Influenza, or flu, is a virus that attacks the respiratory system. The flu virus is highly contagious: When an infected person coughs, sneezes or talks, respiratory droplets are generated and transmitted into the air, and can then can be inhaled by anyone nearby. Additionally, a person who touches something with the virus on it and then touches his or her mouth, eyes or nose can become infected.
Flu outbreaks happen every year and vary in severity, depending in part on what type of virus is spreading. (Flu viruses, which are divided into three broad categories, can rapidly mutate.) In the U.S., “flu season” generally runs from late fall into spring. In a typical year, more than 200,000 Americans are hospitalized for flu-related complications, and over the past three decades, there have been some 3,000 to 49,000 flu-related deaths in the U.S. annually, according to the Centers for Disease Control and Prevention. Young children, people over age 65, pregnant women and people with certain medical conditions, such as asthma, diabetes or heart disease, face a higher risk of flu-related complications, including pneumonia, ear and sinus infections and bronchitis. A flu pandemic, such as the one in 1918, occurs when an especially virulent new influenza strain for which there’s little or no immunity appears and spreads quickly from person-to-person around the globe.
The Flu Strikes Far and Wide
The first wave of the 1918 pandemic occurred in the spring and was generally mild. The sick, who experienced such typical flu symptoms as chills, fever and fatigue, usually recovered after several days, and the number of reported deaths was low. However, a second, highly contagious wave of influenza appeared with a vengeance in the fall of that same year. Victims died within hours or days of their symptoms appearing, their skin turning blue and their lungs filling with fluid that caused them to suffocate. In just one year, 1918, the average life expectancy in America plummeted by a dozen years.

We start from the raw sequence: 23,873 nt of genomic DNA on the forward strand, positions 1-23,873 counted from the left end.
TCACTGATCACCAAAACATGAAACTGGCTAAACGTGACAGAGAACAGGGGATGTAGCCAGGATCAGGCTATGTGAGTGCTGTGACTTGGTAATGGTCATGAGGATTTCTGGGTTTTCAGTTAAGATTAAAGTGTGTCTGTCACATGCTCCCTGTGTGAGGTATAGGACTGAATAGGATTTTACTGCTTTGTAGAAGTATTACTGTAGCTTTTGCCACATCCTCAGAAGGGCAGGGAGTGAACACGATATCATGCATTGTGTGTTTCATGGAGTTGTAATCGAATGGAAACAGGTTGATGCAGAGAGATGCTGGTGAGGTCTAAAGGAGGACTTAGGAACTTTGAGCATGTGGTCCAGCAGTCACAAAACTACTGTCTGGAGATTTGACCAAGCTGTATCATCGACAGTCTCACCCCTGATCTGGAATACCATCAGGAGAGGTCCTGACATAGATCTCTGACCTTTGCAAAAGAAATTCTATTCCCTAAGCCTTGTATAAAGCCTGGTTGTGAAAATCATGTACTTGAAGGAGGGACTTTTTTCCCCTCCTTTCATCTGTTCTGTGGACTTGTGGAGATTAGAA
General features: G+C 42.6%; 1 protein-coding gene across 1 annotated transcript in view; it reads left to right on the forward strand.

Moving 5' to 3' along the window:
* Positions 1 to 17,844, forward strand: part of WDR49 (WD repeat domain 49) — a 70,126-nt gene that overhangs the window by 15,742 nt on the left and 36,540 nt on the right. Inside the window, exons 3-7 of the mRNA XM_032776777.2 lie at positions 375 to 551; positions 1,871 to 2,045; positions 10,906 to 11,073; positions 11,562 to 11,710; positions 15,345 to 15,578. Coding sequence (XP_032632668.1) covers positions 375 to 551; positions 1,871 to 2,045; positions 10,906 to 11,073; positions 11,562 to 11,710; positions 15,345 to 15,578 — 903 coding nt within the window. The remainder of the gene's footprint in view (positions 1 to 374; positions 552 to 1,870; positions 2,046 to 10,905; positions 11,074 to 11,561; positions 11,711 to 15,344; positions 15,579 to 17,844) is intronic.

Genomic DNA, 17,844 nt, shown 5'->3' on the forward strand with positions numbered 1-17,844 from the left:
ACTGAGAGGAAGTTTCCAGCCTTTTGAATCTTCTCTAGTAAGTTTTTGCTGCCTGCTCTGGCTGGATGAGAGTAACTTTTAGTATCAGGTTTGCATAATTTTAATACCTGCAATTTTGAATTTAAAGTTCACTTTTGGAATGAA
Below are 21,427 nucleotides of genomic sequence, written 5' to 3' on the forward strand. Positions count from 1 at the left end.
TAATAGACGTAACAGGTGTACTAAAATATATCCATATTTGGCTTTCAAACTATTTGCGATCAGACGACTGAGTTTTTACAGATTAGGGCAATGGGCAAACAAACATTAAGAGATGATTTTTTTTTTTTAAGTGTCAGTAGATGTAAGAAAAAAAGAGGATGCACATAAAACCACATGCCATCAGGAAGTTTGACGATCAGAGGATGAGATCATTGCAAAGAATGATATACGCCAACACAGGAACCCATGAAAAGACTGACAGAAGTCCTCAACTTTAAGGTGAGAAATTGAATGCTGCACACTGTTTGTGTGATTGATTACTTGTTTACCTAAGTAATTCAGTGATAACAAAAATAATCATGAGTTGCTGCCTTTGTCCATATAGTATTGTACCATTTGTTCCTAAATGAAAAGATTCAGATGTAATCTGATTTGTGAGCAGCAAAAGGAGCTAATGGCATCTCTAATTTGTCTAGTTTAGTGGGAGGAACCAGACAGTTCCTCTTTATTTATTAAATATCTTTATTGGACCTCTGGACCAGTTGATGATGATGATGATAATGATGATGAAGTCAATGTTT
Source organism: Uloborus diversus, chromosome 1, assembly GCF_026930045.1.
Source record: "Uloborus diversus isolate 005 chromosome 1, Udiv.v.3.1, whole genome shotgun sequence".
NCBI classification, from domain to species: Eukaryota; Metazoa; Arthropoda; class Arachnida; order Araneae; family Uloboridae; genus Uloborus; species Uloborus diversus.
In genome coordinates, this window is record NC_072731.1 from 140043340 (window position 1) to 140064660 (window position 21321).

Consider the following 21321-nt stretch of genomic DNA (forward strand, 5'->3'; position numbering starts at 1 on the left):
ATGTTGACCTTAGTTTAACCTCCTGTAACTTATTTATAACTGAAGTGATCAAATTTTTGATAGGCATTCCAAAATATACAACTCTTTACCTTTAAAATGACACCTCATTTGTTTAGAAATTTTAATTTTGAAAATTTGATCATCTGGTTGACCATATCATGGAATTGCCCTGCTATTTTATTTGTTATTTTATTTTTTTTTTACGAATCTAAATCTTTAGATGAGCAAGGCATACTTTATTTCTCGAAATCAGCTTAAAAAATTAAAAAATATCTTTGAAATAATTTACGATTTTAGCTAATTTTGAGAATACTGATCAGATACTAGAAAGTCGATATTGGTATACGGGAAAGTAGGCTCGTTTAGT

It’s unknown exactly where the particular strain of influenza that caused the pandemic came from; however, the 1918 flu was first observed in Europe, America and areas of Asia before spreading to almost every other part of the planet within a matter of months. Despite the fact that the 1918 flu wasn’t isolated to one place, it became known around the world as the Spanish flu, as Spain was one of the earliest countries to be hit hard by the disease. Even Spain’s king, Alfonso XIII (1886-1931), contracted the flu.
One unusual aspect of the 1918 flu was that it struck down many previously healthy, young people–a group normally resistant to this type of infectious illness–including a number of World War I (1914-18) servicemen. In fact, journalist Gina Kolata has reported that more U.S. soldiers died from the 1918 flu than were killed in battle during the war. Forty percent of the U.S. Navy was hit with the flu, while 36 percent of the Army became ill, notes Kolata in her book on the subject.